People need electricity. Our economy needs electricity. Our households need electricity. We cannot stunt usage by creating a disincentive through price. We can only try to improve the quality of the generation of our power. That is why the Greens and the Labor Party are hypocrites: they refuse to even consider options like nuclear power and other forward-looking technologies, things that will actually make a difference to the level of carbon emissions we generate. If you are serious about tackling Australia's carbon emissions, you must be serious about power generation, because it is the No. 1 reason why we are one of the world's highest emitters of carbon—and, of course, we know that is only 1.5 per cent.

Looking at what the government is proposing, it is clear that this carbon tax will not work. It will affect Australia's standard of living compared to other nations. With our carbon emissions being only 1.5 per cent of the world's emissions, we are only a small part of the world economy, so to put a very high carbon price into our economy ahead of the rest of the world is a completely irresponsible move by an Australian government, considering it will not achieve the desired effect.

What will happen to our industry? We are going to be exporting wealth offshore. That is basically what we are doing. We know that Labor and left-wing governments around the world have always had the redistribution of wealth at the heart of their platforms. It is part of their reason for being. What we have in Australia today is this perverse situation where the Australian government is proposing a redistribution of wealth offshore, to other countries. Australian industry is so competitive, so environmentally friendly. If you look at any major industry in this country, you will find that they are leading the world, in most cases, in the use of environmental technologies. They are already setting a standard and a benchmark in their production, ahead of most other countries. They are doing it voluntarily and sometimes with incentives, but it is happening.

So why, then, would we seek to penalise those functioning, great Australian companies, industries and businesses by placing them at the mercy of the global market? We are not proposing to disengage from the global market. The government is not proposing to protect our manufacturing and other industries on anything other than a mate's selection: 'If you come to us and you beg hard enough, or you've got a big enough constituency or you can make a great case to us, you'll get a handout; the rest of you won't.' That is basically what we are being told by the government. So most people will not get help. We are shipping our wealth offshore. The standard of living that Australians have enjoyed as a result of all the hard work they have put in over the years and the great country that we live in will be shipped to other people. And, if you think that other economies will not take advantage of what is happening in Australia today, if you think that the strategic decisions of every international company—and we have so many global companies that invest in Australia—will not be made on the basis of the high carbon price in the Australian economy versus no carbon price or other disincentives in other economies, then I do not think that is being realistic.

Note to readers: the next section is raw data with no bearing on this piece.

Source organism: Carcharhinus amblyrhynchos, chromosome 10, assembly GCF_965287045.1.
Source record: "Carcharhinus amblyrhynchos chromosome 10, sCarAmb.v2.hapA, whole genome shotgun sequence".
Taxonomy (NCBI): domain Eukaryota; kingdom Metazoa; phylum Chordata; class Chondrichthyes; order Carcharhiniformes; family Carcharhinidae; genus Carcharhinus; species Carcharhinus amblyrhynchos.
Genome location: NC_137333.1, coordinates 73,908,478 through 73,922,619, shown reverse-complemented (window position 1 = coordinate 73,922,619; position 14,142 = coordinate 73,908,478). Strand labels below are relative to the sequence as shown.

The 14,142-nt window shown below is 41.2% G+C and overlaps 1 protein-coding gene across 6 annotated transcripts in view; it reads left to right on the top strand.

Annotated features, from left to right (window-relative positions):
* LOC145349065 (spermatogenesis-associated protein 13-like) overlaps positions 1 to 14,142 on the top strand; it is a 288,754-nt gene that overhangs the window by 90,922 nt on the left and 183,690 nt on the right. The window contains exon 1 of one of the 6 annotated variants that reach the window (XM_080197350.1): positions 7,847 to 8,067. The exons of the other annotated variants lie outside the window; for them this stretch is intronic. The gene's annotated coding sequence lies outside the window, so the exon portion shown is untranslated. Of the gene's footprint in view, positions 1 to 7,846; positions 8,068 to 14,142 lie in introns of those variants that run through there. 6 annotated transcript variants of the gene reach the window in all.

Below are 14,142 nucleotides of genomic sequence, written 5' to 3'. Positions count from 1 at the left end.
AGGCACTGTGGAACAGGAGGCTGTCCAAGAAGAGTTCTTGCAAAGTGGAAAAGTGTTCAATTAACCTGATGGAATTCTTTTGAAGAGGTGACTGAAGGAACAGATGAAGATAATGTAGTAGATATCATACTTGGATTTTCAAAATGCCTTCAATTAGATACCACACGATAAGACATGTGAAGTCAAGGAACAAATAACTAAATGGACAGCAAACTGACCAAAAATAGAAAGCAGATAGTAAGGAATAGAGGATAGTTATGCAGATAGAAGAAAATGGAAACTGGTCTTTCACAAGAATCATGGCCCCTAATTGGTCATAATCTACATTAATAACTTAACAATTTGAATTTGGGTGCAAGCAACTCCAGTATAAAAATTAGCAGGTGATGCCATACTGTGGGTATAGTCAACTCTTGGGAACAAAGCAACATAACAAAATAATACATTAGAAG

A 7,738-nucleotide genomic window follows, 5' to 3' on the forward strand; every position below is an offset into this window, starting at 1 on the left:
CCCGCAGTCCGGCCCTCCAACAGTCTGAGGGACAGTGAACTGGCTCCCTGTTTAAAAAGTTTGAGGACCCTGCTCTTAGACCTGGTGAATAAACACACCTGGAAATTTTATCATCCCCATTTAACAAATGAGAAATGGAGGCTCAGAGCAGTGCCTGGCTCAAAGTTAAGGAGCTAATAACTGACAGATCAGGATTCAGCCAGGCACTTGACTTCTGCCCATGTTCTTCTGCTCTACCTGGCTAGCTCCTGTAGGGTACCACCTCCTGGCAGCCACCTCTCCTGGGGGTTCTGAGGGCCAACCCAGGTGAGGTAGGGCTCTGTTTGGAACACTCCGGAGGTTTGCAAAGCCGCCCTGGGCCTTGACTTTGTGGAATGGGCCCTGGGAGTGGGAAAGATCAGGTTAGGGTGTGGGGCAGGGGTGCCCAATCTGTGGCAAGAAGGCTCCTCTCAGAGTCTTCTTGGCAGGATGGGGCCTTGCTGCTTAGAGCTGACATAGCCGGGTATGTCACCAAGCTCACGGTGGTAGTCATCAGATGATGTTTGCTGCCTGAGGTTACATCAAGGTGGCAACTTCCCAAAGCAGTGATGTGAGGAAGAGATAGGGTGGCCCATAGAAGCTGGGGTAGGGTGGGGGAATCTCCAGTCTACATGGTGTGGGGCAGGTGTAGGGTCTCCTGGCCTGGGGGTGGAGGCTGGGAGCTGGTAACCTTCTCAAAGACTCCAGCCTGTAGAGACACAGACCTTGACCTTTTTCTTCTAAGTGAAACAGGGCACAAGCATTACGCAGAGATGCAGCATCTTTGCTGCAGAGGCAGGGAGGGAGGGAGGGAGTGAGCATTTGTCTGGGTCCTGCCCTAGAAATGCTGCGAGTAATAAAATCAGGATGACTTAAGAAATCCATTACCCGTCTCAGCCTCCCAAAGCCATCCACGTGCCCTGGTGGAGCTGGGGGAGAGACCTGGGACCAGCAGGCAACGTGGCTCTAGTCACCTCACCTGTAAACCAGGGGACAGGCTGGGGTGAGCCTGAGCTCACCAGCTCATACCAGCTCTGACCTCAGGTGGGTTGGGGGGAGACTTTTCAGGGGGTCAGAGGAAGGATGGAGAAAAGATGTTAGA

Under what the government are proposing, we have seen the problems with electricity. There is even criticism coming from state owned assets and public generators; it is not just private corporations noting this. Public generator enterprises in New South Wales, Queensland and WA expect, on their own estimates, to lose up to $4 billion to $5 billion in value. The case is so compelling in relation to why we ought to pause at this juncture and say, 'This is not the right approach,' or, at a minimum, 'Let's put this before the Australian people and say, "Here it is; you make the decision."' But the government know what people in this country would decide today. They would decide that they have not got enough information. They are not convinced that this will benefit the environment. They do worry about the economic impact it will have. They worry about their own standard of living—and they are right to do so.

This is not a fear campaign, as the government always says. We do not have to go round saying, 'Be fearful, everybody. Be afraid; be very afraid.' People are making their own decisions from listening to what the government is saying—not just what we are saying; they are listening to both sides and they are making their own judgment. And I can tell you that listening to the government trying to convince you about anything at the moment is a completely uninspiring exercise and sometimes an exercise in humiliation for them, like today when we saw the member for Werriwa abandoning his principles on refugees.

Returning to these 19 bills, I think what we have before us today is a perverse redistribution of wealth offshore. It will do nothing for the environment, and Australians around the country are right to be very concerned about the government's agenda in relation to the pricing of electricity.